So many Comanchero bikies have been deported from Australia that members have set up the first chapter of the club in New Zealand.
Tough immigration laws which have seen hundreds of Kiwis thrown out of the country on character grounds have led to the ‘black and gold empire’ spreading across the Tasman.
New Zealand police had warned for years that returning bikies would bolster the numbers and criminal professionalism of local gang ranks.
Now some of the 14 patched members of the Comanchero booted out of Australia have formed their own chapter in their homeland.
Other big gangs found in Australia including the Rebels and Bandidos were already established in New Zealand but this is the first time the Comanchero have had a foothold.
The gang, which engaged in a gunfight with Bandidos at Milperra in 1984 in which seven people died, has vowed to get ‘stronger and stronger’.
Photographs posted to Instagram and Facebook show Comanchero members wearing their black and gold colours with ‘New Zealand’ below the club’s condor logo.
In two pictures, half a dozen bikies are standing around or sitting on gold-detailed motorcycles.
‘All done and sworn in… welcome aboard to my brothers in New Zealand,’ one Instagram post by an Australian Comanchero said.
‘Another Comanchero chapter opened up. We growing stronger and stronger.’
The post addresses Immigration Minister Peter Dutton who has vowed to keep deporting Kiwis his department deems to be of bad character.
‘F*** Peter Dutton,’ it said. ‘But you made this possible #lol.’
One of the Comanchero members pictured is Pasilika Naufahu, once a senior member of the gang in Sydney, who was deported two years ago, according to the New Zealand Herald.
Naufahu, who lived in Australia for 27 years, has said he did not want to go back to the country of his birth.
A 2015 police intelligence report released under the Official Information Act estimated the cost of criminal offending by deportees arriving in New Zealand over five years would exceed $100million.
Another report from January 2017 predicted 200 members of Australian gangs which did not have chapters in New Zealand would be deported in the next two years.
New Zealand has its own well-established outlaw motorcycle gangs but police there are concerned about the arrival of the Comanchero, a group considered to be involved in sophisticated drug dealing.
The gang’s former national president Mahmoud ‘Mick’ Hawi was shot dead outside a gym at Rockdale, in Sydney’s south, on February 15.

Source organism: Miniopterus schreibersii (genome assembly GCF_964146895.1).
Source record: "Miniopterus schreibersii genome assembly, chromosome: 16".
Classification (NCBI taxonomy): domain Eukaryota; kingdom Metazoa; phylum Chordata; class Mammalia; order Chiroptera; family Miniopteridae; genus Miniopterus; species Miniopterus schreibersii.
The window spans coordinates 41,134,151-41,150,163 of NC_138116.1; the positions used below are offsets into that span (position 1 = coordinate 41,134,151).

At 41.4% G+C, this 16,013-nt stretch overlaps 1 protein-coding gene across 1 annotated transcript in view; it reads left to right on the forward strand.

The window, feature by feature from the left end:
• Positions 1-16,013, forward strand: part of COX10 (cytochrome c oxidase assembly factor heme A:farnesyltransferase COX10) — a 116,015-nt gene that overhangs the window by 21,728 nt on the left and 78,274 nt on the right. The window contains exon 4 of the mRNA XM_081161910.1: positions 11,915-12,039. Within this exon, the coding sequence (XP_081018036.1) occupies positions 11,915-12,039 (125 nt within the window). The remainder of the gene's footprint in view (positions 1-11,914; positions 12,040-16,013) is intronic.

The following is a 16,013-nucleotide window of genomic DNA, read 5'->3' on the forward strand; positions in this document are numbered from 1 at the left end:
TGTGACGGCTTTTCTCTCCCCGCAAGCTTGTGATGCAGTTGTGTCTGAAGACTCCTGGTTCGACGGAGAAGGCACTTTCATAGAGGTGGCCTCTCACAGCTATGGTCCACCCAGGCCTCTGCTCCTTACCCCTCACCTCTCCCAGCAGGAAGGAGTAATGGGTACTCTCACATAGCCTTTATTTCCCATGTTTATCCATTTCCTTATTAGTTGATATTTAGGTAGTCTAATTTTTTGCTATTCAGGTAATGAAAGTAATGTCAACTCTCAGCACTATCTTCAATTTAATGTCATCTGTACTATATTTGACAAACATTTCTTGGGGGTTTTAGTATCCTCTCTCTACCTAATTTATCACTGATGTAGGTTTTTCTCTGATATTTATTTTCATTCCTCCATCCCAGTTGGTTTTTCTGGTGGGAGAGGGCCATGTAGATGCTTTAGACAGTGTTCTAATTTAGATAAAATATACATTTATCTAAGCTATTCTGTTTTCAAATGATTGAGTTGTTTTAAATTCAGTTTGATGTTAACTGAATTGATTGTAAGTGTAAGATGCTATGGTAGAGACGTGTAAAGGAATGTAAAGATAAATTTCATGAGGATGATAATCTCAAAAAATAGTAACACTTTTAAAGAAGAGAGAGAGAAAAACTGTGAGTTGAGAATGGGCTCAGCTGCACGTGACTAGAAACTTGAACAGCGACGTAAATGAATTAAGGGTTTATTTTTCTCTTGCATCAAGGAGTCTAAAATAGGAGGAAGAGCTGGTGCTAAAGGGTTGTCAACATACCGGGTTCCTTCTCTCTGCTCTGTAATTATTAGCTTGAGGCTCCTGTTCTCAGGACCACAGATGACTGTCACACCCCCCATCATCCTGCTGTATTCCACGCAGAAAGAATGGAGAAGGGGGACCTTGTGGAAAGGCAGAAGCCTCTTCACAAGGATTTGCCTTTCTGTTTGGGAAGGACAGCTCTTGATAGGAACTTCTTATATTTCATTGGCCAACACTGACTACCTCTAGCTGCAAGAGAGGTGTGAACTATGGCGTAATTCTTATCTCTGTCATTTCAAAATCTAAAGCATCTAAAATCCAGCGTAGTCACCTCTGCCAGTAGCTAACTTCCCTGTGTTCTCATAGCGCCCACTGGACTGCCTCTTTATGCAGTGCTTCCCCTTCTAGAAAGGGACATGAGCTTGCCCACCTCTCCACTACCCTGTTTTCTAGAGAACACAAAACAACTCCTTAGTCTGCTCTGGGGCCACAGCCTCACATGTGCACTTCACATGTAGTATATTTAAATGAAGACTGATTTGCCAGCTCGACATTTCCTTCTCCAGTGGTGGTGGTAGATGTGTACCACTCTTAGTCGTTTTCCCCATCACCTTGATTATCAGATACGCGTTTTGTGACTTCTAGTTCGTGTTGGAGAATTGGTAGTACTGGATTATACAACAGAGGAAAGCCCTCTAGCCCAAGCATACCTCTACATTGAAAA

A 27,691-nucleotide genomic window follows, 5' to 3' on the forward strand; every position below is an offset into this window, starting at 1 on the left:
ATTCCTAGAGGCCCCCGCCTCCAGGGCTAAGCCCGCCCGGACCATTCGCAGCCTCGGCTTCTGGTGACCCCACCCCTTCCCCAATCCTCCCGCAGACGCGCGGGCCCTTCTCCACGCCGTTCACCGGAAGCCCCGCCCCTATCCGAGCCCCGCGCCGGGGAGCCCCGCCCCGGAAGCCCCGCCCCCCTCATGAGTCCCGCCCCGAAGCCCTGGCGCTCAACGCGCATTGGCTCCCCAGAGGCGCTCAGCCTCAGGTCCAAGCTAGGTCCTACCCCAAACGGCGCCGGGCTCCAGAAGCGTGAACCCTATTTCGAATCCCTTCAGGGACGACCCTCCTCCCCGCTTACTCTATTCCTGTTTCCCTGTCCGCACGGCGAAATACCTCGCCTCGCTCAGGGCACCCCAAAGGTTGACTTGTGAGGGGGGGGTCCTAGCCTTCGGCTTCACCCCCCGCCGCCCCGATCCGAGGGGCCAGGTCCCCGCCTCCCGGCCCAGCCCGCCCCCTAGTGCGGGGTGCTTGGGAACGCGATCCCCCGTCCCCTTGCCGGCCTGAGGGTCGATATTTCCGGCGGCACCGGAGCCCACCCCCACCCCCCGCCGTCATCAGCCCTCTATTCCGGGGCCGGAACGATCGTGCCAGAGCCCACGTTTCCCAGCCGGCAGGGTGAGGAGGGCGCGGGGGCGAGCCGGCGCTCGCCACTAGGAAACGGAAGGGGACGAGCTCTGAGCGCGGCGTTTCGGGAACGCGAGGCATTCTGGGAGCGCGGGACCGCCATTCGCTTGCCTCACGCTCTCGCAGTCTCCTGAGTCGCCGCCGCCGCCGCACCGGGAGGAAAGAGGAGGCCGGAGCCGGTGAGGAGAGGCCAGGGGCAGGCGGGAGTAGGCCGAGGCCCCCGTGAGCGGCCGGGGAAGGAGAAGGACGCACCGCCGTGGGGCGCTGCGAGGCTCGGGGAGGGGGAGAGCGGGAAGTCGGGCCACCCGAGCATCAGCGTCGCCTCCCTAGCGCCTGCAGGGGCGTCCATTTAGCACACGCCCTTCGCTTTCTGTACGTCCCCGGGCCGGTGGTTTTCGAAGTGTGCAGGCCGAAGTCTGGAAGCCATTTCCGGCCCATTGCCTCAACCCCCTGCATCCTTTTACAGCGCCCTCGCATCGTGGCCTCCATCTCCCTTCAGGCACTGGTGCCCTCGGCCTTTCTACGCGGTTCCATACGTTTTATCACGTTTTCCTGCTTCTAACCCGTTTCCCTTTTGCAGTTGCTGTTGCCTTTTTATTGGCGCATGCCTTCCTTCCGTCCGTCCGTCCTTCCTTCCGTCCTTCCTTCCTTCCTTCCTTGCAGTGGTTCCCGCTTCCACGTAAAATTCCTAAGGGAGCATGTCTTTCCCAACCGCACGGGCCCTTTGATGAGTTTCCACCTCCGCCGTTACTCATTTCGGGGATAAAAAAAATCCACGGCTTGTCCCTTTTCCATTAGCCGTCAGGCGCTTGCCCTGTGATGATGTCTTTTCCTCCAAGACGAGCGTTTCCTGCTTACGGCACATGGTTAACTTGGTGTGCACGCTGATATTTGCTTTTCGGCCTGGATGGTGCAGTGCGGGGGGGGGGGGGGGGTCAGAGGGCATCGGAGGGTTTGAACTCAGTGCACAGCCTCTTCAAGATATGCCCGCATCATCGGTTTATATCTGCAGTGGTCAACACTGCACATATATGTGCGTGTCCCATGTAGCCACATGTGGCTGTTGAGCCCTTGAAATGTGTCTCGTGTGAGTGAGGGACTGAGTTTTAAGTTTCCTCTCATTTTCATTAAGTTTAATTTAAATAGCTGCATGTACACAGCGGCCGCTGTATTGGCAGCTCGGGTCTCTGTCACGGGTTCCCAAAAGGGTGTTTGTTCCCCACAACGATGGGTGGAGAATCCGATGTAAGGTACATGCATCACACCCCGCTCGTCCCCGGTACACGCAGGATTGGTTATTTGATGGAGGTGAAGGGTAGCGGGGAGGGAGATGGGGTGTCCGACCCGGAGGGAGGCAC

Hundreds of Kiwis have been deported since December 2014, with 664 visas cancelled in the last financial year.
Among those sent home has been Shane Martin, a Rebels member and the father of premiership-winning AFL star Dustin Martin.
Martin was exiled to New Zealand in March last year under ‘character grounds’ in the Migration Act and was stopped from entering Bali on a planned holiday before Christmas.
In November, Jesse Johnston, a heavily-tattooed member of the Finks, was kicked out of Bali and Australia and deported back to New Zealand.
In October Rebels bikie boss Aaron ‘AJ’ Graham was deported to his native New Zealand after his visa was cancelled for a third time.
New Zealand police are concerned about the Comanchero’s propensity for lawlessness including brazen shootings and other public displays of extreme violence.
Last December a picture was posted to a Gangs of New Zealand social media page showing a group of five men, two of whom were wearing Comanchero paraphernalia.
A caption below the picture read: ‘Comanchero New Zealand. Making moves here in Aotearoa. Respect.’
At that time Police Association president Chris Cahill told radio station Newstalk ZB the picture was ‘very likely linked’ to deportations from Australia.
‘We know the Australian government targeted senior gang members that are New Zealand citizens and have deported a number of them,’ Mr Cahill said.
‘New Zealand’s a relatively small place, there’s only so much criminal activity and money that can be made out of drugs – which is a gang’s main form of money – so that leads to competition and with these gangs that can lead to violence and sooner or later that will spill over into the public.’
Detective Superintendent Greg Williams, the head of the National Organised Crime Group, confirmed to the New Zealand Herald earlier this month the Comanchero had formed a New Zealand chapter.
He said it had been inevitable the gang would branch out to New Zealand when so many Comanchero members had been deported.
‘It’s concerning,’ Detective Superintendent Williams told the newspaper. ‘Like the other Australian gangs, the Rebels and the Bandidos, we expect the Comancheros will attempt to establish themselves in the drug market within New Zealand.’
Detective Superintendent Williams said the Comanchero appeared to be aligning themselves with the notorious Mongrel Mob and the Filthy Few.
‘The reality of gang life, whether it’s seen by the public or not, is one of violence,’ he said. ‘When dealing with the gangs, we’re finding people with all sorts of firearms.
‘And there is friction when gangs try to move into an established drug market. So there may be [violence] that comes out of this. To date, there hasn’t been.
‘It will be interesting to see what happens.’
The Comanchero already has overseas chapters in Russia, Spain and Bosnia. Hawi’s successor Mark Buddle is believed to be living in Europe